Subject: Re: Manchester encoding w/ Cat-3 cable
From: Henry Spencer <firstname.lastname@example.org>
Date: Aug 01 1996
In article <email@example.com> firstname.lastname@example.org
(Richard Evans) writes:
>: Just a nit; but if ethernet uses differential manchester and it
>: basically doubles the bit rate by potentially including a
>: transition the beginning and middle of each bit, how does it work
>: over CAT3 tp? ...
>Manchester doubles the bit rate by leaving out the clock signal
>during the times when it is not necessary.
Note, though, that Ethernet uses Manchester II, aka Phase Encoding.
PE sends 0 as 10 and 1 as 01 (if I recall the polarity correctly), so
it always has a transition at the middle of each bit cell, and may
or may not have transitions at cell boundaries. With the worst-case
data, all 0s or all 1s, it has transitions at all cell boundaries and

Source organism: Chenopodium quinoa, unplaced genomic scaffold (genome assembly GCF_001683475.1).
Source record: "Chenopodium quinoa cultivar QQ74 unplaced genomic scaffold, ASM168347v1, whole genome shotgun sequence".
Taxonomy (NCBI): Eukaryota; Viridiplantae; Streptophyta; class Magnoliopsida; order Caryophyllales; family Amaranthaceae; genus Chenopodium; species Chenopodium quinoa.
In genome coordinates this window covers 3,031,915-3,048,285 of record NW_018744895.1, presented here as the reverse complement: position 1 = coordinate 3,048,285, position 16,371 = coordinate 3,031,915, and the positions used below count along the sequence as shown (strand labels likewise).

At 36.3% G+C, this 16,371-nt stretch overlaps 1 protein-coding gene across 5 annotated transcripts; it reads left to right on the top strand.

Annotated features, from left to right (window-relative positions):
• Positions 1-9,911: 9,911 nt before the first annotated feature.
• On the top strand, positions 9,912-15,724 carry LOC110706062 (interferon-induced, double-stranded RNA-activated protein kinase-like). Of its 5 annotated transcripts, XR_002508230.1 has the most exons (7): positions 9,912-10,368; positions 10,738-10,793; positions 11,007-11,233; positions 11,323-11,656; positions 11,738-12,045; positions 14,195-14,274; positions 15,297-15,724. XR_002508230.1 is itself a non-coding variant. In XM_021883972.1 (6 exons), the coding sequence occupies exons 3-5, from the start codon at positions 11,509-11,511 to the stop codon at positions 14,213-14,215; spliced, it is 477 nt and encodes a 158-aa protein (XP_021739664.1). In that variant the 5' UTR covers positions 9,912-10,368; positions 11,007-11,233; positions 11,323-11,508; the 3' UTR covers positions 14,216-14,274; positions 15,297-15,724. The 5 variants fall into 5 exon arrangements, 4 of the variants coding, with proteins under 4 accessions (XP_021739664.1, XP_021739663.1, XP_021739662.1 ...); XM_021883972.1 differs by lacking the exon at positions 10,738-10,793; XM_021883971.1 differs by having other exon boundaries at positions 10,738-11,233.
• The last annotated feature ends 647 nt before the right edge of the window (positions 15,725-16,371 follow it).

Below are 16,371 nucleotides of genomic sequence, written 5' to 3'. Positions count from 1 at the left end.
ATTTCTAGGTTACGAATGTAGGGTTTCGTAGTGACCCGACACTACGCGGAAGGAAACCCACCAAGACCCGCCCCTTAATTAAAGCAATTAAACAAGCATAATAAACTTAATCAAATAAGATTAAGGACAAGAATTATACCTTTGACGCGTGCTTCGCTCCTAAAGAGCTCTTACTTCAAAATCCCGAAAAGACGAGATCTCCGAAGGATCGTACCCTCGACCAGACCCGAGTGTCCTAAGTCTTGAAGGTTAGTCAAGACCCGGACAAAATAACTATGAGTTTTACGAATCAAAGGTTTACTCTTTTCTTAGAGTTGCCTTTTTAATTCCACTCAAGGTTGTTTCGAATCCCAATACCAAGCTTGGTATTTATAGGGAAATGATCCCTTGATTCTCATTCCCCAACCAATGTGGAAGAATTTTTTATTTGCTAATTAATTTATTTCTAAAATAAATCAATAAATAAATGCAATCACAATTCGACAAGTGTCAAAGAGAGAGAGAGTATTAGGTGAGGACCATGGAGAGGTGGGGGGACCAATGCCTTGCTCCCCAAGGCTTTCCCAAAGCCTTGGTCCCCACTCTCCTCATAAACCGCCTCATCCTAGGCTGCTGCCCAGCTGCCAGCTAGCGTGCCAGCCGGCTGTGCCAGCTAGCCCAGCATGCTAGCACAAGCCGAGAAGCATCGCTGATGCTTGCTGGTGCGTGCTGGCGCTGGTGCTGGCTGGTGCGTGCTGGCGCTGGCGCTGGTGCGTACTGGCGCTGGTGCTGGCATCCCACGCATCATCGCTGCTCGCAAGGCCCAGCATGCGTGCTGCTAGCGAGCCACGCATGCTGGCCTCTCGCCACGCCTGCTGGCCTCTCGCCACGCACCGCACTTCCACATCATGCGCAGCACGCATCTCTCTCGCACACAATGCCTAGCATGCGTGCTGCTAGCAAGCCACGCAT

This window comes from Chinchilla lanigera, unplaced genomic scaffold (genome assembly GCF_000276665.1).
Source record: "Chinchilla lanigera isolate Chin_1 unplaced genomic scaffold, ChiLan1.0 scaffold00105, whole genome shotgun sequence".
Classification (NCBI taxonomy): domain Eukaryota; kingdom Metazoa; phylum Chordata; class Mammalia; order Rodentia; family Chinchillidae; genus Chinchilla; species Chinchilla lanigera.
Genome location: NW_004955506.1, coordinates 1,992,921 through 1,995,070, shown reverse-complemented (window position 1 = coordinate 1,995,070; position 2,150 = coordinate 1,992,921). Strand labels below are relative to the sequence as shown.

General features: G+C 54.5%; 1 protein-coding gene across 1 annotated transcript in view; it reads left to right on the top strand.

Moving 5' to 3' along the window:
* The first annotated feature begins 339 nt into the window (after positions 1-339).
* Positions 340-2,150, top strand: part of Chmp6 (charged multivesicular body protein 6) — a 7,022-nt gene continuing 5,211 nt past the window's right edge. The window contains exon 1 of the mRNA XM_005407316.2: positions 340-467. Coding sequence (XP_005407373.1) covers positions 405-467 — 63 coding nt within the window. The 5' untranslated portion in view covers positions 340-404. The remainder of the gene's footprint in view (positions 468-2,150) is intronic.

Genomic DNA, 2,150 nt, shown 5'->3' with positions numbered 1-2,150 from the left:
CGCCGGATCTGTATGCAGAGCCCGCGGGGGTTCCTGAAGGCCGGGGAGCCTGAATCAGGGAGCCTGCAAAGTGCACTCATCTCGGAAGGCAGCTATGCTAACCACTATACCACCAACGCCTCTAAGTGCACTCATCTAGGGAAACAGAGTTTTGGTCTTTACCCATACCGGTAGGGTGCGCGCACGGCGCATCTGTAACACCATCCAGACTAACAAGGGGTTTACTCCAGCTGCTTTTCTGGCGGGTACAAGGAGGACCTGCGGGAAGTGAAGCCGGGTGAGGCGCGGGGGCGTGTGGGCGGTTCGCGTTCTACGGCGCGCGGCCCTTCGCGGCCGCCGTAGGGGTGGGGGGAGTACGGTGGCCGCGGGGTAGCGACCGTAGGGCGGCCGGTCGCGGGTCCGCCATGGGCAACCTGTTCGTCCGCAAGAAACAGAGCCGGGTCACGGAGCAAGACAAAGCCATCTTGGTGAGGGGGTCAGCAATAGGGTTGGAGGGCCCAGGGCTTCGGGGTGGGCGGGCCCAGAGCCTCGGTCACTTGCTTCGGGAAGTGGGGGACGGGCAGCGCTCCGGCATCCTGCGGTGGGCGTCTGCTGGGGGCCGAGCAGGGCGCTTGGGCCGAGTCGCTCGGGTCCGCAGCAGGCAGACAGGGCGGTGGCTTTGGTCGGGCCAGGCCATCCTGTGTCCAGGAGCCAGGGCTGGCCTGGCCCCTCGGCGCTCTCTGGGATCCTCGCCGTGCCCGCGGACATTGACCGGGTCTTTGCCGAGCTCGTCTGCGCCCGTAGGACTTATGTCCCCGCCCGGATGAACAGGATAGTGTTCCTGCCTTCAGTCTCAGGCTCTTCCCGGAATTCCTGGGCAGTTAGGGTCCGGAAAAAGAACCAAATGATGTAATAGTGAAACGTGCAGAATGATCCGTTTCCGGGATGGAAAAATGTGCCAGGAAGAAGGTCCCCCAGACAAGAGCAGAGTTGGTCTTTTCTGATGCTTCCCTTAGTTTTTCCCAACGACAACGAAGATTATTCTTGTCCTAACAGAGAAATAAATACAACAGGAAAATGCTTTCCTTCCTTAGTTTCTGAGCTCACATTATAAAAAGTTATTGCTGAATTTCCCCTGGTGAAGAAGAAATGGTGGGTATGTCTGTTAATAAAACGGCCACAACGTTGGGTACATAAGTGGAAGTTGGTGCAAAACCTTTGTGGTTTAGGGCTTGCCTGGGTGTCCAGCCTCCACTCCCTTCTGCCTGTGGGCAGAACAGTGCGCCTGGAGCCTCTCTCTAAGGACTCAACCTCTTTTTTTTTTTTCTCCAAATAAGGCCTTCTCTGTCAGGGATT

is a 10Mhz square wave; with the best-case data, alternating 0s and 1s,
it has no transitions at cell boundaries and is a 5MHz square wave.
PE has no smarts and no tricks like leaving clocks out when unnecessary.
It's a very straightforward signalling system, and it has a lot of good
properties, but it *is* rather inefficient because of its 1->2 expansion
of the data bits. Modern RLL (run length limited) codes use more moderate
expansions, e.g. 5->7, with encodings carefully designed to preserve at
least some of the nice properties of PE.
...the truly fundamental discoveries seldom | Henry Spencer
occur where we have decided to look. --B. Forman | email@example.com